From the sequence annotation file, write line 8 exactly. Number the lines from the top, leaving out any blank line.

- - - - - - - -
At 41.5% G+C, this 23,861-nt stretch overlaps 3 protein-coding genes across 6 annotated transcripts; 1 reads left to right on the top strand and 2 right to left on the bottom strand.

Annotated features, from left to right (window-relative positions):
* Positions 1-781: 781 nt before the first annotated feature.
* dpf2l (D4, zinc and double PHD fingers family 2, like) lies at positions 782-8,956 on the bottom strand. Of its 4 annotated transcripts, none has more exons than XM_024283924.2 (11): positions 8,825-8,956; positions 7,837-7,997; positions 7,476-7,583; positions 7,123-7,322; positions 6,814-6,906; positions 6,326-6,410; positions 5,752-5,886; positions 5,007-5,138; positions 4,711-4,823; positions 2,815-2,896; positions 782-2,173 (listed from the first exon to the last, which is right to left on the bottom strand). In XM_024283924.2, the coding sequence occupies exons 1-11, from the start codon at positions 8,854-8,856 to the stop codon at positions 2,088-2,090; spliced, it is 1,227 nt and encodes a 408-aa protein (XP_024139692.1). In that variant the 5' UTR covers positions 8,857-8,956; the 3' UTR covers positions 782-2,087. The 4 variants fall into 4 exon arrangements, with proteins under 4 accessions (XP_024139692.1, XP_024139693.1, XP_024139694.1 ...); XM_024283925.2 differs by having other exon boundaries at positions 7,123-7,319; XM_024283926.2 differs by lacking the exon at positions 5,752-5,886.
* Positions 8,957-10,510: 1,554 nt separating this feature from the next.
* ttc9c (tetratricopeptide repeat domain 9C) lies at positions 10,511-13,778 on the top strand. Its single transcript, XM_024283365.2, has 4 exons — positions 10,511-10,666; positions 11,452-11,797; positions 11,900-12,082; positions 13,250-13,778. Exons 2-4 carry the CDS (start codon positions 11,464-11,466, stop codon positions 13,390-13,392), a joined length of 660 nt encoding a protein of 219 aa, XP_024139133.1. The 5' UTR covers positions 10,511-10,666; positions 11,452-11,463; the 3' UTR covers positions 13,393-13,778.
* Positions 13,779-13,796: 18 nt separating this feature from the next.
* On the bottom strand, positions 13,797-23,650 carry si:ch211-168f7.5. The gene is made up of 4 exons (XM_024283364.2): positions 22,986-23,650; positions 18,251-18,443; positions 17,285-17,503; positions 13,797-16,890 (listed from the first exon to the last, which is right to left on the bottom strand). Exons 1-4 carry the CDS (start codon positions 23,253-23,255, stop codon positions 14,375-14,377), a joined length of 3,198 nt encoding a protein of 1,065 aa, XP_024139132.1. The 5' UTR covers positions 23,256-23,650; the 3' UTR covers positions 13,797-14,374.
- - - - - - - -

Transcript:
* On the bottom strand, positions 13,797-23,650 carry si:ch211-168f7.5. The gene is made up of 4 exons (XM_024283364.2): positions 22,986-23,650; positions 18,251-18,443; positions 17,285-17,503; positions 13,797-16,890 (listed from the first exon to the last, which is right to left on the bottom strand). Exons 1-4 carry the CDS (start codon positions 23,253-23,255, stop codon positions 14,375-14,377), a joined length of 3,198 nt encoding a protein of 1,065 aa, XP_024139132.1. The 5' UTR covers positions 23,256-23,650; the 3' UTR covers positions 13,797-14,374.